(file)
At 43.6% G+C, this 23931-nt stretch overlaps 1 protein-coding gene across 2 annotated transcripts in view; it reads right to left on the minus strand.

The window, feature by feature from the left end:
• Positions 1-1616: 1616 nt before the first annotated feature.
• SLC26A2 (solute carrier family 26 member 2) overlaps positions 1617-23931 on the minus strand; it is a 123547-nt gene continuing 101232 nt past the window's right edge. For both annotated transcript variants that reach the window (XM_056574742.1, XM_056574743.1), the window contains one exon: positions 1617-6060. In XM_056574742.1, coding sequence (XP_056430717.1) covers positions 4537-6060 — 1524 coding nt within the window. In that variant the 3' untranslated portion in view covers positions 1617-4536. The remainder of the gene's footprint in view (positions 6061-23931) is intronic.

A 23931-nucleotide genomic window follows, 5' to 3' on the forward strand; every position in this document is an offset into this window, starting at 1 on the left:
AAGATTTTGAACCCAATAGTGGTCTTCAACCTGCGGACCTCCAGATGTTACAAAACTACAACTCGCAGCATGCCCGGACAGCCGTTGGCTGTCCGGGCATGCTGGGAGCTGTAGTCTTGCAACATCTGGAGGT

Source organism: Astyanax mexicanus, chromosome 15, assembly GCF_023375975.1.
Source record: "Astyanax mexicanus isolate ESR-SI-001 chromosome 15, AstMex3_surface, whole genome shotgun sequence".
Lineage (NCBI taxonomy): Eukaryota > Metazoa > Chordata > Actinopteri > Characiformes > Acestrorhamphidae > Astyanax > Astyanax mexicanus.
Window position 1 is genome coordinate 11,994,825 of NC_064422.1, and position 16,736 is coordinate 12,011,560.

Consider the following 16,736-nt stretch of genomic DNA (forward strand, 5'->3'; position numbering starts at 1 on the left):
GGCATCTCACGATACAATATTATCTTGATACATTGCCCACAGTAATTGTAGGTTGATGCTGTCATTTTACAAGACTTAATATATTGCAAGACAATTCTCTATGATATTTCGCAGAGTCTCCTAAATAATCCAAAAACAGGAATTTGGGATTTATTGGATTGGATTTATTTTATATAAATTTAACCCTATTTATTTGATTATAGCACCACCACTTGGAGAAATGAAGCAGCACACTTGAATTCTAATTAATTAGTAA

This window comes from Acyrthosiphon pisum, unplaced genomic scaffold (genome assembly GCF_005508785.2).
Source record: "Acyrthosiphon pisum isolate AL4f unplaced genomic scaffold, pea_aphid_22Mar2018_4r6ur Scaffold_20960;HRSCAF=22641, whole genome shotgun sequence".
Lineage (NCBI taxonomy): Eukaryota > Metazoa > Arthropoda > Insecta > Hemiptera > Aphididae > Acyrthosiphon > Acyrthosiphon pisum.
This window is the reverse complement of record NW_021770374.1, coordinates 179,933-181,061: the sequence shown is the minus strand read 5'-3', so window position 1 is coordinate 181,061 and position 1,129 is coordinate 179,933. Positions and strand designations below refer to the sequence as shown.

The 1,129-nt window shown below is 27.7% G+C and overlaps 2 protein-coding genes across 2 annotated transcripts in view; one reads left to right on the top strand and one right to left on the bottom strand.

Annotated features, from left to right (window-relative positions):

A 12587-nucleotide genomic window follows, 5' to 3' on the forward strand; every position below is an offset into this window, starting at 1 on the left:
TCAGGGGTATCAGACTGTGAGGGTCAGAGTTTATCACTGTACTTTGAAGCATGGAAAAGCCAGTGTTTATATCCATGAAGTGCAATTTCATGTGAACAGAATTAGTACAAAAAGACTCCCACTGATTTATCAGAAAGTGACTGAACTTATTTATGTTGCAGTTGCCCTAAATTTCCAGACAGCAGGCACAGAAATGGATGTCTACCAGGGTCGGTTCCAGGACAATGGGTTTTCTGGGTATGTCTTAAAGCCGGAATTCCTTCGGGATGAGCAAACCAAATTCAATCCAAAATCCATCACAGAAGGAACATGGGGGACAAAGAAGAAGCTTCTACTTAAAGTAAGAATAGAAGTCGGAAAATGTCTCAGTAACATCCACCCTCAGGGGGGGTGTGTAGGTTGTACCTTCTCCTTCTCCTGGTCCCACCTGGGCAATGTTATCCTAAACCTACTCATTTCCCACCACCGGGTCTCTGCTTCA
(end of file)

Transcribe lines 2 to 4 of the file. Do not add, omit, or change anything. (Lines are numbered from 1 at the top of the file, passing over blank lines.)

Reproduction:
The window, feature by feature from the left end:
• Positions 1-1616: 1616 nt before the first annotated feature.
• SLC26A2 (solute carrier family 26 member 2) overlaps positions 1617-23931 on the minus strand; it is a 123547-nt gene continuing 101232 nt past the window's right edge. For both annotated transcript variants that reach the window (XM_056574742.1, XM_056574743.1), the window contains one exon: positions 1617-6060. In XM_056574742.1, coding sequence (XP_056430717.1) covers positions 4537-6060 — 1524 coding nt within the window. In that variant the 3' untranslated portion in view covers positions 1617-4536. The remainder of the gene's footprint in view (positions 6061-23931) is intronic.